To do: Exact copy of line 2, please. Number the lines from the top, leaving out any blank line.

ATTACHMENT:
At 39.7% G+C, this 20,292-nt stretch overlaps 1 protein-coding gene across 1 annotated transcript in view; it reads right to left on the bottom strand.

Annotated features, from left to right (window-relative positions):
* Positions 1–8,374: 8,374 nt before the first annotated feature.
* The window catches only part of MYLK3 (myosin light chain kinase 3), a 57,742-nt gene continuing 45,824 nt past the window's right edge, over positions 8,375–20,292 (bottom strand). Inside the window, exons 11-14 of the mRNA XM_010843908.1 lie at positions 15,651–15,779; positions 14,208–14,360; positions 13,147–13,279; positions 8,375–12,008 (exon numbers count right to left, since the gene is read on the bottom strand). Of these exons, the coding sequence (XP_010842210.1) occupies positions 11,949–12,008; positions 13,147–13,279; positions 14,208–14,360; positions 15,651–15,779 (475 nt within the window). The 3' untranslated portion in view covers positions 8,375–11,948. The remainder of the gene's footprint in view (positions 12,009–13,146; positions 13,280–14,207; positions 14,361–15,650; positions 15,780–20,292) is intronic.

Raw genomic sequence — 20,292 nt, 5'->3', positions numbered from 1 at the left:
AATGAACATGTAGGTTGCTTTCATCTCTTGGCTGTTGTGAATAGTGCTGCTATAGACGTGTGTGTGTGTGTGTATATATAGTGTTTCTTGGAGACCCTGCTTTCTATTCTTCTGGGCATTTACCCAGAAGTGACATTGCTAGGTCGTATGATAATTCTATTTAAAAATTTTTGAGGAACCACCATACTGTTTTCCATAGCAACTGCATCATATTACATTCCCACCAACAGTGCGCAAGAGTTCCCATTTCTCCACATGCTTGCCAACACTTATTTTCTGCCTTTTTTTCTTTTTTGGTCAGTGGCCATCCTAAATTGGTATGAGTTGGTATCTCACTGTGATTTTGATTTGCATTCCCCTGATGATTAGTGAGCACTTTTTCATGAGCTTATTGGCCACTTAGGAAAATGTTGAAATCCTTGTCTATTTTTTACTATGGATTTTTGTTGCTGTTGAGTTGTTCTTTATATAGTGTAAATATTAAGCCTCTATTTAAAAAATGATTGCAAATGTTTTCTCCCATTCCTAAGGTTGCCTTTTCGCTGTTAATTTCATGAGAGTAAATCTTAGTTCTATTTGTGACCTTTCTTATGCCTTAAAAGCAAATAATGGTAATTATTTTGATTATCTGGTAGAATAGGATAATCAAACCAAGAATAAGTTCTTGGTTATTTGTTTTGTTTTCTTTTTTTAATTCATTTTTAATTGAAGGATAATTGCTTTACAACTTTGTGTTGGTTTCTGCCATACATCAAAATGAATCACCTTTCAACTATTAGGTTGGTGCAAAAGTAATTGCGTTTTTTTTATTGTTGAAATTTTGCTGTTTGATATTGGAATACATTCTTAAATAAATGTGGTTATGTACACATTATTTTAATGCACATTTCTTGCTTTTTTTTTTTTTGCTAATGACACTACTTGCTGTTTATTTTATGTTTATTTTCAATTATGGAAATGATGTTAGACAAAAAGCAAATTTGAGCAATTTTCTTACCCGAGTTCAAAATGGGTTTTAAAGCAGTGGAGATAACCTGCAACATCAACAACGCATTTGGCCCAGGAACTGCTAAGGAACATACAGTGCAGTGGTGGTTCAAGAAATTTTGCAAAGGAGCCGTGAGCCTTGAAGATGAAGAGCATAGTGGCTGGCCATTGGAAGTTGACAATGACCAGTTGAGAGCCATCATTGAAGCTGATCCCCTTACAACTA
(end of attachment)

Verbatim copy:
Annotated features, from left to right (window-relative positions):